There are many good video's on youtube and two good sources of supplies and information is Crown Bees out of Washington and Mason Bees for Sale out of Utah. Masonbeesforsale.com offers a great starter book online if you signup for his emails. Both have been pretty darn good to me providing information to me when I needed it.

    The majority of the information I've gathered though is from a person from the Master Naturalist program and Texas Parks and Wildlife. Since then I've learned there are several people in the Master Naturalist program who have a lot of knowledge in this area. So I'm joining the Master Naturalist program. My wife is good with this and says it keeps me off the streets and out of trouble.

    I just did an online search for your area and found this.
    https://georgiaorganics.org/2015/10/...orgia-produce/

    I've read the article and it provides good info and links for more information.

    Sorry, I didn't mean to write a book here but let me leave you with one more piece of info.

    Honeybees are not native to the US. In leftest commie terms, they were forcibly enslaved by white guys and brought here from Europe. These white guys have kept the honeybees as slaves ever since. Maybe someone should bring this to AOC's attention and see what can be done about it.
    StratMaster, Inor and Slippy like this.

  10. #19
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    Quote Originally Posted by Slippy View Post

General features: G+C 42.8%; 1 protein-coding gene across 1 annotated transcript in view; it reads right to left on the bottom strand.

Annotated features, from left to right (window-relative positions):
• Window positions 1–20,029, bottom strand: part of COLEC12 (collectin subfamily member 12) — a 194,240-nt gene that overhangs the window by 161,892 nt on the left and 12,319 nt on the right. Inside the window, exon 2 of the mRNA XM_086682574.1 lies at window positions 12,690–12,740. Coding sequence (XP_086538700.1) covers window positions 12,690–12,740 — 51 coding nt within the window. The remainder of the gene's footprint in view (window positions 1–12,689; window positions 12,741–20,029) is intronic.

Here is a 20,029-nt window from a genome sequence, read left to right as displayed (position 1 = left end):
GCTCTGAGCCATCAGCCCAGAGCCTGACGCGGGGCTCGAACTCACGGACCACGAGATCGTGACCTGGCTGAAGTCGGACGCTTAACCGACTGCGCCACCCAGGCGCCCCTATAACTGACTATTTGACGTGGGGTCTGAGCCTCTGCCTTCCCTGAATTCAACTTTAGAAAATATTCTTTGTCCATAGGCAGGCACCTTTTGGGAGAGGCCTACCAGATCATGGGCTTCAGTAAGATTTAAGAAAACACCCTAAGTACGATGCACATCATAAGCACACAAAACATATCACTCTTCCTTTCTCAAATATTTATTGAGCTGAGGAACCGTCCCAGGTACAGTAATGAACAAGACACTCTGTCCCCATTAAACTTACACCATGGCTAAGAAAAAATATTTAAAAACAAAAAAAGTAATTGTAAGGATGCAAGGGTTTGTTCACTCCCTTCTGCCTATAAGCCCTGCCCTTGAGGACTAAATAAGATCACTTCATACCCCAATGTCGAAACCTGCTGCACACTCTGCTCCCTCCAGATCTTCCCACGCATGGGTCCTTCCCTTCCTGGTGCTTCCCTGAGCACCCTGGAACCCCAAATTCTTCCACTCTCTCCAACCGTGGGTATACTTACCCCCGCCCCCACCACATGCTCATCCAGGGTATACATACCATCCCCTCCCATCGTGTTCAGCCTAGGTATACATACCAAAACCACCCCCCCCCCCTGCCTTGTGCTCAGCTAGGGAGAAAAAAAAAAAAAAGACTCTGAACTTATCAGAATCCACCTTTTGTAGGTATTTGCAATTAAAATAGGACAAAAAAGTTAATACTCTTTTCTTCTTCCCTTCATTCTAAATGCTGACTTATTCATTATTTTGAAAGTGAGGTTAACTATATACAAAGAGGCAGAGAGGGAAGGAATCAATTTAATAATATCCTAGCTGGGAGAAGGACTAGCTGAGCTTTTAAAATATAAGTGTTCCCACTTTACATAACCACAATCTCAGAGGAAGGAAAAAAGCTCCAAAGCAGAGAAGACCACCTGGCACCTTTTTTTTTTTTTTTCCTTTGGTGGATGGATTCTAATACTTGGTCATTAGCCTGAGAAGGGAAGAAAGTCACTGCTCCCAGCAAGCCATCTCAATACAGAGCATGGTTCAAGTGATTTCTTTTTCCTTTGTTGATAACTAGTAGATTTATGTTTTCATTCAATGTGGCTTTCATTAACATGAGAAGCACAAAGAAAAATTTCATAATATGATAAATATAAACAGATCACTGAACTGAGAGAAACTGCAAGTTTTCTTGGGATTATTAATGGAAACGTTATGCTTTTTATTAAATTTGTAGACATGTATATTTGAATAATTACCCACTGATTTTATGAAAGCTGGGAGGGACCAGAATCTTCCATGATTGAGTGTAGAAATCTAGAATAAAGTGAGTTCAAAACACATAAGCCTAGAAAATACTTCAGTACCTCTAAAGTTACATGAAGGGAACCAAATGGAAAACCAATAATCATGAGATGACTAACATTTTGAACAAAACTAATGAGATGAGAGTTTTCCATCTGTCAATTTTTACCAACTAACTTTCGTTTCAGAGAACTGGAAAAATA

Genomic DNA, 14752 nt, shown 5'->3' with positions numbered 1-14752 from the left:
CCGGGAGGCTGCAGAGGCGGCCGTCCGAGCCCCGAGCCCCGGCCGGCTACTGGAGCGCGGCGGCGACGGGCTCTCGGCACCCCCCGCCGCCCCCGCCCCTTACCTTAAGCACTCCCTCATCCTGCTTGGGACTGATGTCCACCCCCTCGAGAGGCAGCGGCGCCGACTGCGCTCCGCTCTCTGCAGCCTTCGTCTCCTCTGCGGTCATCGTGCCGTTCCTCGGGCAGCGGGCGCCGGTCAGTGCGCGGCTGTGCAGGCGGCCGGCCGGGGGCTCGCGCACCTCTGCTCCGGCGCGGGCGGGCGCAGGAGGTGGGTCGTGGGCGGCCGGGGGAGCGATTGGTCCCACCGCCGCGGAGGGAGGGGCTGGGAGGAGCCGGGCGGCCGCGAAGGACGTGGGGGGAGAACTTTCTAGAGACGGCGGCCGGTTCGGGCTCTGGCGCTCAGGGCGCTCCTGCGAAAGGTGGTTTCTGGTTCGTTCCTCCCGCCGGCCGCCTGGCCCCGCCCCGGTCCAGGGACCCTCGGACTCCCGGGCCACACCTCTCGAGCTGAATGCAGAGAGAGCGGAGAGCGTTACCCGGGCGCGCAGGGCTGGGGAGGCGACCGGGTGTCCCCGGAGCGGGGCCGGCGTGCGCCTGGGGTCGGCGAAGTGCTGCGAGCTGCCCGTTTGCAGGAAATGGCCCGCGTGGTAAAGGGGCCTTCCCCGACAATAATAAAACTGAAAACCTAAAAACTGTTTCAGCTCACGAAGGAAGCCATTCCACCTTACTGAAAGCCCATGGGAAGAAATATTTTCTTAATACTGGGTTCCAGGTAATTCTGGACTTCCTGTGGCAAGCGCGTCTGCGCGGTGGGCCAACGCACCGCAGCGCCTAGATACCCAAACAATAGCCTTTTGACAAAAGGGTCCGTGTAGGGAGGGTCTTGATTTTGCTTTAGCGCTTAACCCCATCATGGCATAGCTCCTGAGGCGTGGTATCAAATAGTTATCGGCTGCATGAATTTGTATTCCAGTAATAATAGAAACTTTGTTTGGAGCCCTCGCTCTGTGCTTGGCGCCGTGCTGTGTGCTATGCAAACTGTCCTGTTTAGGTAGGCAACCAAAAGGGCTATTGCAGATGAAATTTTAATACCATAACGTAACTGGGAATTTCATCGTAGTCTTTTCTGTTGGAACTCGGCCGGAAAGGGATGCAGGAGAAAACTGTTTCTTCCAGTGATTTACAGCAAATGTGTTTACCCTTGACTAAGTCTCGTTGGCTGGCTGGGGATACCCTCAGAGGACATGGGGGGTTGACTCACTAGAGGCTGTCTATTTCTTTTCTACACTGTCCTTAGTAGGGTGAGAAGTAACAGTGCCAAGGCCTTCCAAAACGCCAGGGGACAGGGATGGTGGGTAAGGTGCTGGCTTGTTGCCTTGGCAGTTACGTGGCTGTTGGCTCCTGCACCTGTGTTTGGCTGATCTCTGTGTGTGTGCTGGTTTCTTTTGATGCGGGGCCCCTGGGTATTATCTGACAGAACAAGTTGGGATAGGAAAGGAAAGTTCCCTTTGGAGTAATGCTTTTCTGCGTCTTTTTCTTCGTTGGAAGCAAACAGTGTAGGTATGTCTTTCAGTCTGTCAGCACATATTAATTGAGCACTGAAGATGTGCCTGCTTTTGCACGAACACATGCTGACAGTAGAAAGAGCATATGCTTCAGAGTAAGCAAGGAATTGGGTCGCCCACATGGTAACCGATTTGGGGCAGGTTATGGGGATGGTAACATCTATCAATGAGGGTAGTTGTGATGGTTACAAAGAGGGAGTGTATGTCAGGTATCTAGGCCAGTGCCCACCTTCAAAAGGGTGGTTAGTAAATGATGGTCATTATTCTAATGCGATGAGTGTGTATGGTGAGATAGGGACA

Good point @inceptor , you got me to thinking...

    A few weeks ago I was fed up with all the Carpenter Bees that were boring way too many holes in my deck joists around the house as well as the exposed beams in the garage and the rafters/purlins in the barn etc. They were everywhere. We've had Carpenter Bees every year since we've been at Slippy Lodge but this spring was out of control.

    I had to make a decision and even though our garden was planted I felt like eliminating at least some of the Carpenter Bees was the right decision.

    There are still a few flying around and so far our plants appear to be pollinating well but I'm a bit worried that I killed too many. Any suggestion that you've learned from the MG program?
    You cannot kill too many. Carpenter bees, carpenter ants, termites, they are all on a lower ring of Hell than even Democrats! Kill them all! Spray turpentine on their nests. Douse them in kerosine and light them on fire! I wish they could make noise because their death cries would be music to my ears.
    Slippy likes this.
    rest in peace Corporal Bradley Coy 06/08/92-10/24/14

  11. #20
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    Quote Originally Posted by Inor View Post
    You cannot kill too many. Carpenter bees, carpenter ants, termites, they are all on a lower ring of Hell than even Democrats! Kill them all! Spray turpentine on their nests. Douse them in kerosine and light them on fire! I wish they could make noise because their death cries would be music to my ears.
    I wonder why He made so many different varieties of bugs. Everything God makes is good, right? Any thoughts on that? The French have a word that fits maybe, "Jolie Laide", meaning "ugly beautiful" or "pretty ugly" I guess they are kind of. I guess to the birds they're pretty...Pretty tasty.
    Last edited by Annie; 05-15-2019 at 05:55 AM.